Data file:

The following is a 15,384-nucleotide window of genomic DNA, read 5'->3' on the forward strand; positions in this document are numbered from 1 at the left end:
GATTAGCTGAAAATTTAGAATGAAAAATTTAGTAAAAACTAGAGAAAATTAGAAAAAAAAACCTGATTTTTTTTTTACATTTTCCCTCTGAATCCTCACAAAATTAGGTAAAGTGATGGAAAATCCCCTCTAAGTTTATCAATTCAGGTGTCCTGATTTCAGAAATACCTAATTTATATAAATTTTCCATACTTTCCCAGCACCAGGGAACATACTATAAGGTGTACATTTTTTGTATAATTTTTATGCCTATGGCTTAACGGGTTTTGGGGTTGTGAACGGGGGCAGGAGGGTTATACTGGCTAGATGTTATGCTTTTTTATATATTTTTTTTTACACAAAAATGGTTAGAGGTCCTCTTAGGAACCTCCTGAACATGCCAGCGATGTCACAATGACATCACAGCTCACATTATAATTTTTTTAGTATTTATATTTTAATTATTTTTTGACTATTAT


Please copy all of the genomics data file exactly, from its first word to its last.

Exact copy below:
The following is a 15,384-nucleotide window of genomic DNA, read 5'->3' on the forward strand; positions in this document are numbered from 1 at the left end:
GATTAGCTGAAAATTTAGAATGAAAAATTTAGTAAAAACTAGAGAAAATTAGAAAAAAAAACCTGATTTTTTTTTTACATTTTCCCTCTGAATCCTCACAAAATTAGGTAAAGTGATGGAAAATCCCCTCTAAGTTTATCAATTCAGGTGTCCTGATTTCAGAAATACCTAATTTATATAAATTTTCCATACTTTCCCAGCACCAGGGAACATACTATAAGGTGTACATTTTTTGTATAATTTTTATGCCTATGGCTTAACGGGTTTTGGGGTTGTGAACGGGGGCAGGAGGGTTATACTGGCTAGATGTTATGCTTTTTTATATATTTTTTTTTACACAAAAATGGTTAGAGGTCCTCTTAGGAACCTCCTGAACATGCCAGCGATGTCACAATGACATCACAGCTCACATTATAATTTTTTTAGTATTTATATTTTAATTATTTTTTGACTATTAT